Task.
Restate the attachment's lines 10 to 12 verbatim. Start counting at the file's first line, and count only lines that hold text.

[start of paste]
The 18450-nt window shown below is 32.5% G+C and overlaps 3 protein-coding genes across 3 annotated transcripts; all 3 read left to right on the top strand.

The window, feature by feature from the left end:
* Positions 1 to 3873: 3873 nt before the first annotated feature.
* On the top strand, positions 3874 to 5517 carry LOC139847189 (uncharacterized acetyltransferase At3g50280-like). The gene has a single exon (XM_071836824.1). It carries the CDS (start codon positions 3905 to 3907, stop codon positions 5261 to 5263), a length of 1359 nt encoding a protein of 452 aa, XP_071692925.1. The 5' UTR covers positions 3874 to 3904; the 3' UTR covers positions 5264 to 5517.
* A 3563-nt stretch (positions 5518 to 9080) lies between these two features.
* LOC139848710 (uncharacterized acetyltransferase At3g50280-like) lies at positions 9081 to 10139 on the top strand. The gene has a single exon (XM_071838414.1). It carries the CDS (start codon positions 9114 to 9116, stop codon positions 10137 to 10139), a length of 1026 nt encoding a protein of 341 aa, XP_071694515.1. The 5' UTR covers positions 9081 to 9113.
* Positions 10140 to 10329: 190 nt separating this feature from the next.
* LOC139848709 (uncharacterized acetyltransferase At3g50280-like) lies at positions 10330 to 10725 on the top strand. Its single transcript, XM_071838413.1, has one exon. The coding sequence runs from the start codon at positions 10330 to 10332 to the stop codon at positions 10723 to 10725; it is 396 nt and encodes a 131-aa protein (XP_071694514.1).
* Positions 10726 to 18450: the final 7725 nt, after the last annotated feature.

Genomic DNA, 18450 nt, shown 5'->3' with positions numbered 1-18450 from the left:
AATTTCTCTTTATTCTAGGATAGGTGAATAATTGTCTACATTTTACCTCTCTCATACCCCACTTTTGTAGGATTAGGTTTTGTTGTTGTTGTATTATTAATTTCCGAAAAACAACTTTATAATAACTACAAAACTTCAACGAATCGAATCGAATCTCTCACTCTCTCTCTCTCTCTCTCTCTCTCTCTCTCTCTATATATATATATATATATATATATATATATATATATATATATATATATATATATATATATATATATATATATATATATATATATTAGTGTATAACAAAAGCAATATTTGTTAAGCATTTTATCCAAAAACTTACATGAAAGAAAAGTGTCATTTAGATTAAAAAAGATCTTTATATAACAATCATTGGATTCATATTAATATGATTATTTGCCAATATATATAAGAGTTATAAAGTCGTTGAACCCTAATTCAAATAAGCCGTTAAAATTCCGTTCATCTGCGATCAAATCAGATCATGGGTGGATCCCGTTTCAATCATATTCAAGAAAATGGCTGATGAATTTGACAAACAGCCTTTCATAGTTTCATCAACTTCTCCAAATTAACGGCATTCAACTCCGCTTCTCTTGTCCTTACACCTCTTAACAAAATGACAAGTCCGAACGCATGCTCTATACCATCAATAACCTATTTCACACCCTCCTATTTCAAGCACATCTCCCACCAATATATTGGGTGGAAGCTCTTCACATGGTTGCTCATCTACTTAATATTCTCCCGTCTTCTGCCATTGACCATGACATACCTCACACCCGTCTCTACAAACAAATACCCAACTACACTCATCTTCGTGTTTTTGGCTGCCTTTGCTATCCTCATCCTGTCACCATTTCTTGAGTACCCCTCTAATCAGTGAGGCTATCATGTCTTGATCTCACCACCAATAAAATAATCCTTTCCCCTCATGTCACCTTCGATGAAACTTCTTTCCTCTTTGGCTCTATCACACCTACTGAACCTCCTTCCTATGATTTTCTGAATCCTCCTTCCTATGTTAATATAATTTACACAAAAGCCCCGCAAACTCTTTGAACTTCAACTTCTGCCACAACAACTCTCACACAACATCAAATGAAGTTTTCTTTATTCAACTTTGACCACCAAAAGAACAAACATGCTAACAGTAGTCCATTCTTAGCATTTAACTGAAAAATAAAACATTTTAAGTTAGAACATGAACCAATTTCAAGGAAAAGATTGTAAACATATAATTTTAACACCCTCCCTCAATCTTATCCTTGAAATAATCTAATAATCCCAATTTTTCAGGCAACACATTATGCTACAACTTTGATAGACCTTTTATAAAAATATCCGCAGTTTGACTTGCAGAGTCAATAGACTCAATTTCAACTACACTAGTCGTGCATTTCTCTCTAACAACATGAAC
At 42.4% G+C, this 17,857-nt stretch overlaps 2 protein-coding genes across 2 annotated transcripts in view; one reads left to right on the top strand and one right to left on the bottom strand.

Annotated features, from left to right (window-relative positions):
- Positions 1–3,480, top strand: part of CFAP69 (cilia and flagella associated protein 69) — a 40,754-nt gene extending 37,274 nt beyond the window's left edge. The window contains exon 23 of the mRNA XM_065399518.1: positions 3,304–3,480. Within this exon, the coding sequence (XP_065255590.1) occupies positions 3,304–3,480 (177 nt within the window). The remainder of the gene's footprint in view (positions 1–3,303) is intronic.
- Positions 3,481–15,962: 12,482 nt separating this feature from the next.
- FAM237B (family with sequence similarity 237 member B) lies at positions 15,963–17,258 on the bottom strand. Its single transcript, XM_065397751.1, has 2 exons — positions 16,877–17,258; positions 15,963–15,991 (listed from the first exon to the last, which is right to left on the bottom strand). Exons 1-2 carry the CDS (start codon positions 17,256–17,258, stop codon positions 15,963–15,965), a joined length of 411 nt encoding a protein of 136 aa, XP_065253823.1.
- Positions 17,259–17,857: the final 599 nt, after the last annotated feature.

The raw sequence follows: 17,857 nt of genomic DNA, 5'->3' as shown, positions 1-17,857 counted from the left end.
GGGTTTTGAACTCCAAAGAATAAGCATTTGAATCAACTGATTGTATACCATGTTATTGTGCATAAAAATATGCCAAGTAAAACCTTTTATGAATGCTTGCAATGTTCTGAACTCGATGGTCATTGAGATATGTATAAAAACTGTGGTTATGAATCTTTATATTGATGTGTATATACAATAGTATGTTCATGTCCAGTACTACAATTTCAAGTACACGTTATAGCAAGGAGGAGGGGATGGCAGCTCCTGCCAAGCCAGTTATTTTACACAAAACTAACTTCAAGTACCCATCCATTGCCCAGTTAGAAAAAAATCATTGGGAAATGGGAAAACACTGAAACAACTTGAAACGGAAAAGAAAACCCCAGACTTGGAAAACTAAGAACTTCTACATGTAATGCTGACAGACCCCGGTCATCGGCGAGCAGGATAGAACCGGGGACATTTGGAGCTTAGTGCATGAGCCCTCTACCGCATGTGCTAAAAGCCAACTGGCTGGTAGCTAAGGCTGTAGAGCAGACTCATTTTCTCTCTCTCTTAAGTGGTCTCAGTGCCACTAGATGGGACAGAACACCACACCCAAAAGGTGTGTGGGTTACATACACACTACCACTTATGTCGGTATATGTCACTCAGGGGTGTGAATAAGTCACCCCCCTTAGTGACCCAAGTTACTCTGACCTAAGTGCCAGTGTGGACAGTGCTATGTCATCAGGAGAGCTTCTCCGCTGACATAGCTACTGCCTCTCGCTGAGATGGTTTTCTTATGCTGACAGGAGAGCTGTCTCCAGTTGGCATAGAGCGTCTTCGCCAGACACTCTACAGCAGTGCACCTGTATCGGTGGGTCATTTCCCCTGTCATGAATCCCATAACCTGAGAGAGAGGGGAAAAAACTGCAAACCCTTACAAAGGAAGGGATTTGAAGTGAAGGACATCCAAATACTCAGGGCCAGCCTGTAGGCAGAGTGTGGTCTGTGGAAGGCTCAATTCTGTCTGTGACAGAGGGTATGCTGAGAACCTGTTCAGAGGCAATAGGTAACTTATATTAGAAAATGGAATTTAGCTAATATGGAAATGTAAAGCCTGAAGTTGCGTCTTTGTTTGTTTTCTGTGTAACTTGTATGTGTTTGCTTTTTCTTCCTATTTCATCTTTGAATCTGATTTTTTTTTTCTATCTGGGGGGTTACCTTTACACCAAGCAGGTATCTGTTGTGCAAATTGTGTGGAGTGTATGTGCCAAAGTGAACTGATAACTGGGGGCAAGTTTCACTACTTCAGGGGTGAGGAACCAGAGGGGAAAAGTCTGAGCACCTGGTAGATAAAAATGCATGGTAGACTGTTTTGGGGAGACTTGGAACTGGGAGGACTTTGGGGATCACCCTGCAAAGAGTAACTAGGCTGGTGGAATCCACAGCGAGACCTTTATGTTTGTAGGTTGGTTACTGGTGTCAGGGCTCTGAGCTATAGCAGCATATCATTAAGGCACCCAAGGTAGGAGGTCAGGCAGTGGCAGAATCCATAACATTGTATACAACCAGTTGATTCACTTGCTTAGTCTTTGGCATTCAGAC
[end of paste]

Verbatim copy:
Genomic DNA, 18450 nt, shown 5'->3' with positions numbered 1-18450 from the left:
AATTTCTCTTTATTCTAGGATAGGTGAATAATTGTCTACATTTTACCTCTCTCATACCCCACTTTTGTAGGATTAGGTTTTGTTGTTGTTGTATTATTAATTTCCGAAAAACAACTTTATAATAACTACAAAACTTCAACGAATCGAATCGAATCTCTCACTCTCTCTCTCTCTCTCTCTCTCTCTCTCTCTCTATATATATATATATATATATATATATATATATATATATATATATATATATATATATATATATATATATATATATATATATATATTAGTGTATAACAAAAGCAATATTTGTTAAGCATTTTATCCAAAAACTTACATGAAAGAAAAGTGTCATTTAGATTAAAAAAGATCTTTATATAACAATCATTGGATTCATATTAATATGATTATTTGCCAATATATATAAGAGTTATAAAGTCGTTGAACCCTAATTCAAATAAGCCGTTAAAATTCCGTTCATCTGCGATCAAATCAGATCATGGGTGGATCCCGTTTCAATCATATTCAAGAAAATGGCTGATGAATTTGACAAACAGCCTTTCATAGTTTCATCAACTTCTCCAAATTAACGGCATTCAACTCCGCTTCTCTTGTCCTTACACCTCTTAACAAAATGACAAGTCCGAACGCATGCTCTATACCATCAATAACCTATTTCACACCCTCCTATTTCAAGCACATCTCCCACCAATATATTGGGTGGAAGCTCTTCACATGGTTGCTCATCTACTTAATATTCTCCCGTCTTCTGCCATTGACCATGACATACCTCACACCCGTCTCTACAAACAAATACCCAACTACACTCATCTTCGTGTTTTTGGCTGCCTTTGCTATCCTCATCCTGTCACCATTTCTTGAGTACCCCTCTAATCAGTGAGGCTATCATGTCTTGATCTCACCACCAATAAAATAATCCTTTCCCCTCATGTCACCTTCGATGAAACTTCTTTCCTCTTTGGCTCTATCACACCTACTGAACCTCCTTCCTATGATTTTCTGAATCCTCCTTCCTATGTTAATATAATTTACACAAAAGCCCCGCAAACTCTTTGAACTTCAACTTCTGCCACAACAACTCTCACACAACATCAAATGAAGTTTTCTTTATTCAACTTTGACCACCAAAAGAACAAACATGCTAACAGTAGTCCATTCTTAGCATTTAACTGAAAAATAAAACATTTTAAGTTAGAACATGAACCAATTTCAAGGAAAAGATTGTAAACATATAATTTTAACACCCTCCCTCAATCTTATCCTTGAAATAATCTAATAATCCCAATTTTTCAGGCAACACATTATGCTACAACTTTGATAGACCTTTTATAAAAATATCCGCAGTTTGACTTGCAGAGTCAATAGACTCAATTTCAACTACACTAGTCGTGCATTTCTCTCTAACAACATGAAC
At 42.4% G+C, this 17,857-nt stretch overlaps 2 protein-coding genes across 2 annotated transcripts in view; one reads left to right on the top strand and one right to left on the bottom strand.